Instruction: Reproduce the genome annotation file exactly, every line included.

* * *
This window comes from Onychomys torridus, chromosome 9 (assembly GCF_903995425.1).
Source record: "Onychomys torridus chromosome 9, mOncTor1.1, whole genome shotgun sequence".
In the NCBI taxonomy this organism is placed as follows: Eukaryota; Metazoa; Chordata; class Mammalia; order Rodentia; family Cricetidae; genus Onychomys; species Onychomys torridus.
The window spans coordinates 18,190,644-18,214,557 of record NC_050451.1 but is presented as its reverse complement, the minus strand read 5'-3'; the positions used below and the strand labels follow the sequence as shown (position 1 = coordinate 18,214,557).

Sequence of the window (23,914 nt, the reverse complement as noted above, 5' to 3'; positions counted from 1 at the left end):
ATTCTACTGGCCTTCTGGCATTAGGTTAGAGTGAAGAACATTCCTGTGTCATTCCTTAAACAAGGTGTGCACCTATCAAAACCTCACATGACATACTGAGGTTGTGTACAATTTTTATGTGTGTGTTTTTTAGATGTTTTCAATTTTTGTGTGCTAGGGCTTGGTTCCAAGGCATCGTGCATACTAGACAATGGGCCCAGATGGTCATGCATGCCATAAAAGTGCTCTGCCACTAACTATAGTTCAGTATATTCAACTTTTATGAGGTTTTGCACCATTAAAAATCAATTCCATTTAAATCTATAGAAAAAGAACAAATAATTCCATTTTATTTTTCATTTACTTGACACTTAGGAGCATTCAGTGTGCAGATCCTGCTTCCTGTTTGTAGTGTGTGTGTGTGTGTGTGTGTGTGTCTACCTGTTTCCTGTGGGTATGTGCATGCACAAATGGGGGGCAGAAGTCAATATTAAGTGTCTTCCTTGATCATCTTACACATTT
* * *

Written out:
This window comes from Onychomys torridus, chromosome 9 (assembly GCF_903995425.1).
Source record: "Onychomys torridus chromosome 9, mOncTor1.1, whole genome shotgun sequence".
In the NCBI taxonomy this organism is placed as follows: Eukaryota; Metazoa; Chordata; class Mammalia; order Rodentia; family Cricetidae; genus Onychomys; species Onychomys torridus.
The window spans coordinates 18,190,644-18,214,557 of record NC_050451.1 but is presented as its reverse complement, the minus strand read 5'-3'; the positions used below and the strand labels follow the sequence as shown (position 1 = coordinate 18,214,557).

Sequence of the window (23,914 nt, the reverse complement as noted above, 5' to 3'; positions counted from 1 at the left end):
ATTCTACTGGCCTTCTGGCATTAGGTTAGAGTGAAGAACATTCCTGTGTCATTCCTTAAACAAGGTGTGCACCTATCAAAACCTCACATGACATACTGAGGTTGTGTACAATTTTTATGTGTGTGTTTTTTAGATGTTTTCAATTTTTGTGTGCTAGGGCTTGGTTCCAAGGCATCGTGCATACTAGACAATGGGCCCAGATGGTCATGCATGCCATAAAAGTGCTCTGCCACTAACTATAGTTCAGTATATTCAACTTTTATGAGGTTTTGCACCATTAAAAATCAATTCCATTTAAATCTATAGAAAAAGAACAAATAATTCCATTTTATTTTTCATTTACTTGACACTTAGGAGCATTCAGTGTGCAGATCCTGCTTCCTGTTTGTAGTGTGTGTGTGTGTGTGTGTGTGTGTCTACCTGTTTCCTGTGGGTATGTGCATGCACAAATGGGGGGCAGAAGTCAATATTAAGTGTCTTCCTTGATCATCTTACACATTT